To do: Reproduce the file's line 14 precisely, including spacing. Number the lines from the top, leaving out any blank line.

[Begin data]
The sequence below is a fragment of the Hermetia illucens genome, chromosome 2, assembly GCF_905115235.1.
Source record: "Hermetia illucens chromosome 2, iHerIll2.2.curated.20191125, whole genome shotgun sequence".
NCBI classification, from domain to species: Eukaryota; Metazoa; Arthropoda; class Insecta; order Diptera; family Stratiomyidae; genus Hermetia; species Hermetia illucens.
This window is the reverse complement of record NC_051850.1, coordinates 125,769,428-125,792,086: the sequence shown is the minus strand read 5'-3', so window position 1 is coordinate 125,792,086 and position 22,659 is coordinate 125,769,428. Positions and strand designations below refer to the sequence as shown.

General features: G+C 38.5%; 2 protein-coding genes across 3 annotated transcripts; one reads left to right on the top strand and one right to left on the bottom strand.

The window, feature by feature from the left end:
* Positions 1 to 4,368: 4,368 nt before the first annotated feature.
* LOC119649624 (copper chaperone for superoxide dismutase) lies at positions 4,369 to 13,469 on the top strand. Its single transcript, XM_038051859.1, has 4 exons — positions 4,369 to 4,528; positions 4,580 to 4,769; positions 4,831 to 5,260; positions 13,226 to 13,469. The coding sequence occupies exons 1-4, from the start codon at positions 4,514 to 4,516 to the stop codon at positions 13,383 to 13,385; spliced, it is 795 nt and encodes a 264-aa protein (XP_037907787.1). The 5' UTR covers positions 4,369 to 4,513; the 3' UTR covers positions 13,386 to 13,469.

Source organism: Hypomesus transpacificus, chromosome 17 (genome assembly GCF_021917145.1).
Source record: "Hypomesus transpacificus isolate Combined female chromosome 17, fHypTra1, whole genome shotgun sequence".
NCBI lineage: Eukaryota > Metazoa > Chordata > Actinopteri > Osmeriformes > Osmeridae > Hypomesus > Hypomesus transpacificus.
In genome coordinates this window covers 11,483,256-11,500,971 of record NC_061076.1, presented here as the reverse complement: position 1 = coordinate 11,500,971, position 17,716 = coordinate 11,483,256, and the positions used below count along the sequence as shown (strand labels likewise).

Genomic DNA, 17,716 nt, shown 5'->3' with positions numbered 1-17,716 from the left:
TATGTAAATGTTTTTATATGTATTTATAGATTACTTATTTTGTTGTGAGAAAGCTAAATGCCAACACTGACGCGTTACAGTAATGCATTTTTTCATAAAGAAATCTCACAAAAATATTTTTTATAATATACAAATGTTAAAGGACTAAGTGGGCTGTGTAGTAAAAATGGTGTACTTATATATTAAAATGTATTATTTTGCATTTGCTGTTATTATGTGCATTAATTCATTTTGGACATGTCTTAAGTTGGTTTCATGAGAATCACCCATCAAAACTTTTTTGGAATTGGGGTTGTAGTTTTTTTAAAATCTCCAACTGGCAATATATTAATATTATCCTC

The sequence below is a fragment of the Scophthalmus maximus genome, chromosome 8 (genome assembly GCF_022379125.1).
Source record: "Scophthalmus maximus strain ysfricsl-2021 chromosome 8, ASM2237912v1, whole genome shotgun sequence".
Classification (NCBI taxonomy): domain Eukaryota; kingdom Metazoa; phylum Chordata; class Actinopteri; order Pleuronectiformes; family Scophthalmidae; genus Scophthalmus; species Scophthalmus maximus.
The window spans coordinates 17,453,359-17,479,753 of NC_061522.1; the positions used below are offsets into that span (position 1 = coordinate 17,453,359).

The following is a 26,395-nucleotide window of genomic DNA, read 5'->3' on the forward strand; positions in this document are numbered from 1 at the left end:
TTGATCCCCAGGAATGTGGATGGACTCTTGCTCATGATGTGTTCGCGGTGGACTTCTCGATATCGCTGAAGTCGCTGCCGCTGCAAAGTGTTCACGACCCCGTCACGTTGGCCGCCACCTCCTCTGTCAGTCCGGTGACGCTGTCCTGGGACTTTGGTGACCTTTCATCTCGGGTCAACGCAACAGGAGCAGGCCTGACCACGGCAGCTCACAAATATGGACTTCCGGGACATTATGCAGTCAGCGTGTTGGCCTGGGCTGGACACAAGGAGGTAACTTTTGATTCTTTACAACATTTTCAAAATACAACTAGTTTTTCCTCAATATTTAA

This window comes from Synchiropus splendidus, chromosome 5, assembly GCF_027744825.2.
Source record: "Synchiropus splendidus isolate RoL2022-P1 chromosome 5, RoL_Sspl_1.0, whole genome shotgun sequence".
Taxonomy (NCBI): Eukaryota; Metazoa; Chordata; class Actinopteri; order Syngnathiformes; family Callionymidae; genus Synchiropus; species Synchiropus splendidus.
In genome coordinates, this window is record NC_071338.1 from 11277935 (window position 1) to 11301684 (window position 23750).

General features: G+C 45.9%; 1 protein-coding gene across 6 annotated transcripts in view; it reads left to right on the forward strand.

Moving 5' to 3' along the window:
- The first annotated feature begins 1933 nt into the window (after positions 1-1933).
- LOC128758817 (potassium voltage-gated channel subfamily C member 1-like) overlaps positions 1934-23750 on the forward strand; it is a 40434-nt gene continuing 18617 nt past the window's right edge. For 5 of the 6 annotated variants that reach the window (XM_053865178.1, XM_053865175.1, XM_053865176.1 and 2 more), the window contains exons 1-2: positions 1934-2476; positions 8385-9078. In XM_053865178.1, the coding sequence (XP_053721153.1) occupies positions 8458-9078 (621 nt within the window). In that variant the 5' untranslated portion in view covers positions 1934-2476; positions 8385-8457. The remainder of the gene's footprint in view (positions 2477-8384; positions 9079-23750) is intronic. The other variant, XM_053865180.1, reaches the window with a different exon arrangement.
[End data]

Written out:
TATGTAAATGTTTTTATATGTATTTATAGATTACTTATTTTGTTGTGAGAAAGCTAAATGCCAACACTGACGCGTTACAGTAATGCATTTTTTCATAAAGAAATCTCACAAAAATATTTTTTATAATATACAAATGTTAAAGGACTAAGTGGGCTGTGTAGTAAAAATGGTGTACTTATATATTAAAATGTATTATTTTGCATTTGCTGTTATTATGTGCATTAATTCATTTTGGACATGTCTTAAGTTGGTTTCATGAGAATCACCCATCAAAACTTTTTTGGAATTGGGGTTGTAGTTTTTTTAAAATCTCCAACTGGCAATATATTAATATTATCCTC